Both sides hopeful US debt ceiling deal can be done

The reported plan under discussion would raise the $16.7 trillion debt ceiling by enough to cover borrowing needs into 2014

Senate majority leader Harry Reid walks through the Capitol building yesterday in Washington, DC. Photograph: Andrew Burton/Getty Images.

Senate majority leader Harry Reid walks through the Capitol building yesterday in Washington, DC. Photograph: Andrew Burton/Getty Images.

Tue, Oct 15, 2013, 01:35

US senators said they were closing in on a deal yesterday that would reopen the government and push back a possible default for several months, though many hurdles remained as a Thursday deadline drew near.

Ahead of a meeting with President Barack Obama, the Senate’s top Democrat and top Republican both said they were optimistic they could soon reach an agreement that would allow them to avert a default and end a partial government shutdown that has dragged on for 14 days so far.

“I’m very optimistic that we will reach an agreement that’s reasonable in nature this week,” Senate Democratic leader Harry Reid said on the Senate floor.

Mr Reid and Republican counterpart Senator Mitch McConnell were due to meet at the White House later with Mr Obama, vice president Joe Biden, House of Representatives speaker John Boehner, and House Democratic leader Nancy Pelosi.

Any deal would also have to win approval in the House, where conservative Republicans have insisted any continued government funding must include measures to undercut Obama’s signature health law – a nonstarter for Democrats.

The White House meeting was postponed to give more time for negotiations.

“My hope is that a spirit of co-operation will move us forward in the next few hours,” Mr Obama said after visiting a charity organisation for low-income families where some furloughed government workers have been volunteering.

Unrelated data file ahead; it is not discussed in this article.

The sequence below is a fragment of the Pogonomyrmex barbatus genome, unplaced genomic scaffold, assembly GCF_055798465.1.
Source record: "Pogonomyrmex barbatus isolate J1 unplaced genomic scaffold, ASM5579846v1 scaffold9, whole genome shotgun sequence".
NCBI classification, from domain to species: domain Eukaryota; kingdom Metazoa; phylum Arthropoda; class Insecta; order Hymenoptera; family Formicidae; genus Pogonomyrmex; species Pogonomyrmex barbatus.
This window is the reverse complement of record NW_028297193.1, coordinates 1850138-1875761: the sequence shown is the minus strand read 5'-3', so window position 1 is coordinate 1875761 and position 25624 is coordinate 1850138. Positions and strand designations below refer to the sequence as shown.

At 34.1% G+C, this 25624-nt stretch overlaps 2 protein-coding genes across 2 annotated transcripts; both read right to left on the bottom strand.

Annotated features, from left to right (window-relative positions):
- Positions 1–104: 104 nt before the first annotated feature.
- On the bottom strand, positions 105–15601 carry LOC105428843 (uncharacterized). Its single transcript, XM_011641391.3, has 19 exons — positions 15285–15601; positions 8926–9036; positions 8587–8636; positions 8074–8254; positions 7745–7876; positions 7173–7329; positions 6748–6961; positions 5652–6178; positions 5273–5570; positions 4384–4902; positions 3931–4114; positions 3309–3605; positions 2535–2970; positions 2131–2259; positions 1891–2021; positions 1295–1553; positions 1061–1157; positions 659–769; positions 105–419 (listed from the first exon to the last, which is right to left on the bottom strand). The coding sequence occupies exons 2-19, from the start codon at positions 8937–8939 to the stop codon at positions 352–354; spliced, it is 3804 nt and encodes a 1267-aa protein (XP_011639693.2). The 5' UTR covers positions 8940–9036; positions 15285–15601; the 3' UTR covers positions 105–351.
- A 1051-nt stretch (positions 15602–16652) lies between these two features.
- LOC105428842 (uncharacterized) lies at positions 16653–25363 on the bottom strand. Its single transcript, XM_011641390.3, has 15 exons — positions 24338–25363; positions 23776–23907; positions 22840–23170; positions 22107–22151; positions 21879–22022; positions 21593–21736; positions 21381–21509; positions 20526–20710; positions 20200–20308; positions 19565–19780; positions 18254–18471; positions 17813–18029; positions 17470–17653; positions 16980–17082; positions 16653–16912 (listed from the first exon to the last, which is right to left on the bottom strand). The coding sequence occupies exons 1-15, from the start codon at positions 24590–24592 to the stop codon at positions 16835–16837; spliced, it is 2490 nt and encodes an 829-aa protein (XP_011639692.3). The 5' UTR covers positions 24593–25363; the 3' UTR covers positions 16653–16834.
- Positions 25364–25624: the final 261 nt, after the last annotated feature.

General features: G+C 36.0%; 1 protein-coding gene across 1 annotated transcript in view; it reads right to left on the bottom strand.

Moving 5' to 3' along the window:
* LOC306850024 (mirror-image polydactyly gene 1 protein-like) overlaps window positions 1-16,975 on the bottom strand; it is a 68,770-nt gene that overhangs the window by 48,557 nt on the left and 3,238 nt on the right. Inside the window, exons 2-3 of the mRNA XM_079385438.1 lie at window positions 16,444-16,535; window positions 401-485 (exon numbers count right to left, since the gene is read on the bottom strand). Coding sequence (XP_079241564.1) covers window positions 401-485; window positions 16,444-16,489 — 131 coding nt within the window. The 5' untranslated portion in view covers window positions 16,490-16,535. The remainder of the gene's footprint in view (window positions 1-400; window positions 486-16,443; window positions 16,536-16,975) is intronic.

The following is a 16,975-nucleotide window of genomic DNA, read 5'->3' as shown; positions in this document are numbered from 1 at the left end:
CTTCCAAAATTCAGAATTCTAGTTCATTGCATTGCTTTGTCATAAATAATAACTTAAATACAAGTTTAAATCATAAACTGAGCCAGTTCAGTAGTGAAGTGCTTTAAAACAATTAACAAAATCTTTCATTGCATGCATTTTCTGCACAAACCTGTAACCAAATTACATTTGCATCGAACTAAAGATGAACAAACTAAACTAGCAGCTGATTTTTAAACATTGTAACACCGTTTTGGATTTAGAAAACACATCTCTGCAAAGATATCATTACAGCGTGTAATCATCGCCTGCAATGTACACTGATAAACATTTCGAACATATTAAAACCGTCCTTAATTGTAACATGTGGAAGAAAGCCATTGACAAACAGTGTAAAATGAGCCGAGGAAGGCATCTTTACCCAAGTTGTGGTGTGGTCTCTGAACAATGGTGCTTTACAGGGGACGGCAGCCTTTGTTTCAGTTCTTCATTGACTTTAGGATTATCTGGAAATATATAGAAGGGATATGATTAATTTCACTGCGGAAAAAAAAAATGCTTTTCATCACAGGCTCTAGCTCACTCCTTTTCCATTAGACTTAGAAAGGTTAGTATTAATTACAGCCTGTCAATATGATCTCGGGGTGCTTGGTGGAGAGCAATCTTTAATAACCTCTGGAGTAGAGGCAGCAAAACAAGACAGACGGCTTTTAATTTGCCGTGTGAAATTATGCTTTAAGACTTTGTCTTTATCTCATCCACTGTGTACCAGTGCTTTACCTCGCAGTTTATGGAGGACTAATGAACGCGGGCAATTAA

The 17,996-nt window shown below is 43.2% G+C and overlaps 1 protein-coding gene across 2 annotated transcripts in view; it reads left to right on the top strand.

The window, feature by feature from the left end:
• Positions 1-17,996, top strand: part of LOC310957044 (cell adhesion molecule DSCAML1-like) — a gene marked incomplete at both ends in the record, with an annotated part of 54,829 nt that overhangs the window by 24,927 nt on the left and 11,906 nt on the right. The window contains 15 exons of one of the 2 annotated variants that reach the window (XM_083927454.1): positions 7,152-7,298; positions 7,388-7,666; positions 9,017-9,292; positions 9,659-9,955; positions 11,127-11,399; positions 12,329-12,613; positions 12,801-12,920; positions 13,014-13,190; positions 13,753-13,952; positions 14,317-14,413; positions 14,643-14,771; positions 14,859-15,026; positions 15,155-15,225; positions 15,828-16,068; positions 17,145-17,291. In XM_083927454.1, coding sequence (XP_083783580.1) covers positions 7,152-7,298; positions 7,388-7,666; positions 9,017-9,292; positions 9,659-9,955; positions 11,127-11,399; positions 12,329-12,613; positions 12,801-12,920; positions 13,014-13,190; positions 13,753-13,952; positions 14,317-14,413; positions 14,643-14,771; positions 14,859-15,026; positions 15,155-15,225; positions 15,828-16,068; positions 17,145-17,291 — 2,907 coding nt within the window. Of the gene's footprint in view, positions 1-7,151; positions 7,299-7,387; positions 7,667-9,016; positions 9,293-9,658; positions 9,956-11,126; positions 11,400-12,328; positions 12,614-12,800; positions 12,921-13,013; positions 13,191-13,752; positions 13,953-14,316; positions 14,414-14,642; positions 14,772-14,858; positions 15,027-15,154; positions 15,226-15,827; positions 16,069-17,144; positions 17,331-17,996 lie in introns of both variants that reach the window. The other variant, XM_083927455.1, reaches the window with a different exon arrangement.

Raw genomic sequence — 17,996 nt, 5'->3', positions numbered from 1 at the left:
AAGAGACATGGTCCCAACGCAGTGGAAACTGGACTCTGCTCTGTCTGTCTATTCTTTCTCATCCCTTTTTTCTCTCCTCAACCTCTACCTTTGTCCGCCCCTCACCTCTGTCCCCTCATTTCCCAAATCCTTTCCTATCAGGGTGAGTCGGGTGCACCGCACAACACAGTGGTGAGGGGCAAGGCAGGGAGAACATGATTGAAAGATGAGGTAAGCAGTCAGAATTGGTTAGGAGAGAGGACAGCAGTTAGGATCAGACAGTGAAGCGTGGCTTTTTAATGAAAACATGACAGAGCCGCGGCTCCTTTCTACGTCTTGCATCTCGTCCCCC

The plan under discussion would raise the $16.7 trillion debt ceiling by enough to cover borrowing needs into 2014, according to Senate aides. It also would fund government operations until January 15th, keeping in place the across-the-board “sequester” cuts that took effect in March.

The deal would not resolve the disagreements over long-term spending and healthcare that led to the crisis in the first place. It would amount to a clear retreat for Republicans who have sought to tie any continued funding and borrowing authority to measures that would undercut Obama’s signature Affordable Care Act. Still, Mr McConnell echoed Mr Reid’s comments that a deal could come together soon. “I share his optimism that we’re going to get a result that will be acceptable to both sides,” he said.


November looms
The treasury department says it cannot guarantee the US government will be able to pay its bills past October 17th if Congress does not raise the $16.7 trillion debt ceiling by then. A default would likely come by November 1st as treasury would not have enough tax revenue to cover interest payments, retirement benefits and other obligations.It is unclear whether Congress can meet that deadline.

Republican leaders face pressure from a vocal conservative flank deeply reluctant to make concessions to Mr Obama and his Democrats.– (Reuters)